The Puppy Mill Project has planned a "peaceful protest" from noon-2 p.m. Saturday at the store at 10429 S. Kedzie Ave. They contend Sparks continues to sell dogs from puppy mills despite a city ordinance banning such sales.
Sparks said he, too, is strongly opposed to puppy mills, and his family business that dates to 1958 doesn't rely on such suppliers. He even has a petition signed by hundreds of customers near the register of his store that begins by saying, "Say No To Puppy Mills."
Sparks owns the store with his father, Jim Sparks Sr., and said his business is in full compliance with the Chicago mandate that only pets from "shelters and other humane adoption centers," such as rescue operations, can be sold within city limits.
Investigators with the Department of Business Affairs and Consumer Protection visited the store July 24 and found Park Pet Shop in compliance, according to Lilia Chacon, a spokeswoman for the agency.
But Cari Meyers, founder of The Puppy Mill Project, isn't buying it and said she has plenty of questions for Sparks should he decide to join her protest.
She said the dogs for sale at Park Pet Shop certainly don't fall into categories typically associated with rescue dogs. First, she said the father-and-son business is selling puppies, which are difficult to come by in a shelter.
She said such dogs rarely find their way into shelters — particularly as puppies. And the business is also selling these dogs for often up to $2,000 each. Park Pet Shop even offers financing.
"Everybody knows that those aren't rescue dogs, and he is breaking the law," said Meyers, who declined to specify how the business owners are skirting the ordinance.
By law, Sparks Jr. said the animals in his store are not verified breeds. But admittedly, his Pomeranian looks a lot like a Pomeranian and his beagle looks like a beagle, so he's able to charge a premium.
He said the dogs in the store come via "advocates in the industry."
More specifically, city inspectors found, the puppies were bought from Dog Mother Rescue, a nonprofit rescue organization licensed in Missouri.
In an email to supporters, Meyer's group claims the supplier is really, "a puppy mill in Missouri fronting as a rescue."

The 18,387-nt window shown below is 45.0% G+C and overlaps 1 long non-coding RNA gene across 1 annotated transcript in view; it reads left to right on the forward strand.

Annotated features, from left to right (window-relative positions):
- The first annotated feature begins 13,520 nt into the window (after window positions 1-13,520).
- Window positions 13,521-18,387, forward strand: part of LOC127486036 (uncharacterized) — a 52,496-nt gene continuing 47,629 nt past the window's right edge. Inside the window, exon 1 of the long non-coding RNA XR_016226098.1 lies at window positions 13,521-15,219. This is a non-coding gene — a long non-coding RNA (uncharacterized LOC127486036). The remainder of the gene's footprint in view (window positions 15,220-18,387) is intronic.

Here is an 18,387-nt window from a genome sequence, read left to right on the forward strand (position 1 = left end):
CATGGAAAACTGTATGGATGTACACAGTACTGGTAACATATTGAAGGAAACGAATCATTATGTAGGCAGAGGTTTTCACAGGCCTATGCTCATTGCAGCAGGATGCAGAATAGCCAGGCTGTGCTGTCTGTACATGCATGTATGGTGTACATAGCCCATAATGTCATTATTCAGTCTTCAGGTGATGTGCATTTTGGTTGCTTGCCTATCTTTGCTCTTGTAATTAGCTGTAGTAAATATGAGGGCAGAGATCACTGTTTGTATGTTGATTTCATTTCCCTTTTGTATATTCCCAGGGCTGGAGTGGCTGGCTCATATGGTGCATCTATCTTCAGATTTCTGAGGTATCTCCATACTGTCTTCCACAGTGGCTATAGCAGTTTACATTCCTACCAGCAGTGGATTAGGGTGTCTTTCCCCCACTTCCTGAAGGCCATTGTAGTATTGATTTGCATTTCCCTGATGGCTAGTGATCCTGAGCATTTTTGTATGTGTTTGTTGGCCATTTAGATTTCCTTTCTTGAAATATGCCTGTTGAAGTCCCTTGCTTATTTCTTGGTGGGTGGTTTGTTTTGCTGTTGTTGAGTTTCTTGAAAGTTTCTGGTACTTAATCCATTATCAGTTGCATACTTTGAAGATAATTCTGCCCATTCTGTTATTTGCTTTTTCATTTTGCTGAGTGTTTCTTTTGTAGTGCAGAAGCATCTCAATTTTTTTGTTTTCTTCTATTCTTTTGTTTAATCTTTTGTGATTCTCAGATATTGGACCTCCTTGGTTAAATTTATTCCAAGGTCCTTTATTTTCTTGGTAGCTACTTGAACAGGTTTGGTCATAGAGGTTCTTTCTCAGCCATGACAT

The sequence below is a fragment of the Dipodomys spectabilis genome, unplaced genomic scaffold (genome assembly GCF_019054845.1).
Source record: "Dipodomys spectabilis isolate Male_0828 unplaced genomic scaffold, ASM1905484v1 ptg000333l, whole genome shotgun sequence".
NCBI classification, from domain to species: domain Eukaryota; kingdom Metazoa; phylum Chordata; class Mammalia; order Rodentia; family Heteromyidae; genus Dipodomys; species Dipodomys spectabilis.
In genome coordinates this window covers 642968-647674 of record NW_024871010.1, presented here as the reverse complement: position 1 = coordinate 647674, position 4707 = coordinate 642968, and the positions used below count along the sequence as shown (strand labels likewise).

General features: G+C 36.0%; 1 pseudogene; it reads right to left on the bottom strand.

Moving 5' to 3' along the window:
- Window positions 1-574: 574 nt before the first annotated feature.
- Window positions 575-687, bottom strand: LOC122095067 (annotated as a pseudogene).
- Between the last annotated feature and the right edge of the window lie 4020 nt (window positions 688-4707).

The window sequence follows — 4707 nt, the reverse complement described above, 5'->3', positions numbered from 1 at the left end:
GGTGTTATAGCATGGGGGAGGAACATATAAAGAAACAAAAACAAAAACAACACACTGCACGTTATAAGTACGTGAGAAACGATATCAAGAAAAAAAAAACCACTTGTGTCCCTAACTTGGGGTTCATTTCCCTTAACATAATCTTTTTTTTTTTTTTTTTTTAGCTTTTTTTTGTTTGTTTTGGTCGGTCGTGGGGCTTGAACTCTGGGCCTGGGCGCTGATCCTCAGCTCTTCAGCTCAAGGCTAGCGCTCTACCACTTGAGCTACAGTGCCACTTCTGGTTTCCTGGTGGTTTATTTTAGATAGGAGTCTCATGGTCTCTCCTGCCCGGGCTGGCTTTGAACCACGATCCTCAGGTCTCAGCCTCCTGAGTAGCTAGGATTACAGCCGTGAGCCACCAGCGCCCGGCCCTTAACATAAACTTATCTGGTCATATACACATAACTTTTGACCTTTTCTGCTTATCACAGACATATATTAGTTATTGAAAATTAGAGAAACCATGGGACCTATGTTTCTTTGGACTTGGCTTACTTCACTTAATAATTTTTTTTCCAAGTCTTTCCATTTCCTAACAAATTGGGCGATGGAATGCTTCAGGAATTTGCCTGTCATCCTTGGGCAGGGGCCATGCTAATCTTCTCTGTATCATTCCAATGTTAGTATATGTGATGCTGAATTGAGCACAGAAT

Sparks Jr. vehemently denied such claims Tuesday.
"The activists think we are in trouble because we are desperate to stay open," Sparks Jr. said. "What we are really desperate for is the truth."
He maintains his store isn't selling dogs from puppy mills now and wasn't doing so before the ban. Meyers argued Park Pet Shop did have such dogs for sale. In fact, she maintains that all pet shops throughout the country rely on puppy mills.
The Puppy Mill Project has planned a "peaceful protest" from noon-2 p.m. Saturday at 10429 S. Kedzie Ave. They contend owners Jim Sparks Jr and Sr. continues to sell dogs from puppy mills despite a city ordinance banning such sales. [DNAinfo/Howard A. Ludwig]
Meyers said no responsible breeder would supply a pet store, adding trustworthy suppliers insist on selling direct to customers and meeting those who will be taking home their pups.
She also said responsible purebred breeders would never mismatch their animals to create trendy mix-breeds with names such as "yorkipoo," "labradoodle," "cheagle," and others. She said only puppy mills produce such animals.
Sparks disagreed, adding continued pressure on his business might force Park Pet Shop to move to the suburbs. The pet store owner also said without his regulated services, customers interested in purebed and designer dogs will be forced to search online.
Internet scams for eager pet owners are commonplace and regulation of such businesses is nonexistent, he said.
Meyers didn't seem to care. She said Internet scams already exist and restricting Park Pet Shop as well as Pocket Puppies in Lincoln Park to the sale of rescue animals won't make the problem any worse.
Sparks admitted the dogs in his store don't look like what pet-seekers will commonly find in the city's Animal Care and Control adoption center. Though he added that "some of the best dogs in the world are from rescue."
He said the dogs he's selling are also rescue dogs and that his business exists in a niche that targets buyers with specific breeds in mind. Meanwhile, Meyers maintains Sparks has simply found a creative way to continue sell dogs from puppy mills.
"Part of me wants to say, 'It's OK to have a different opinion,' and put that out on the marquee," Sparks said.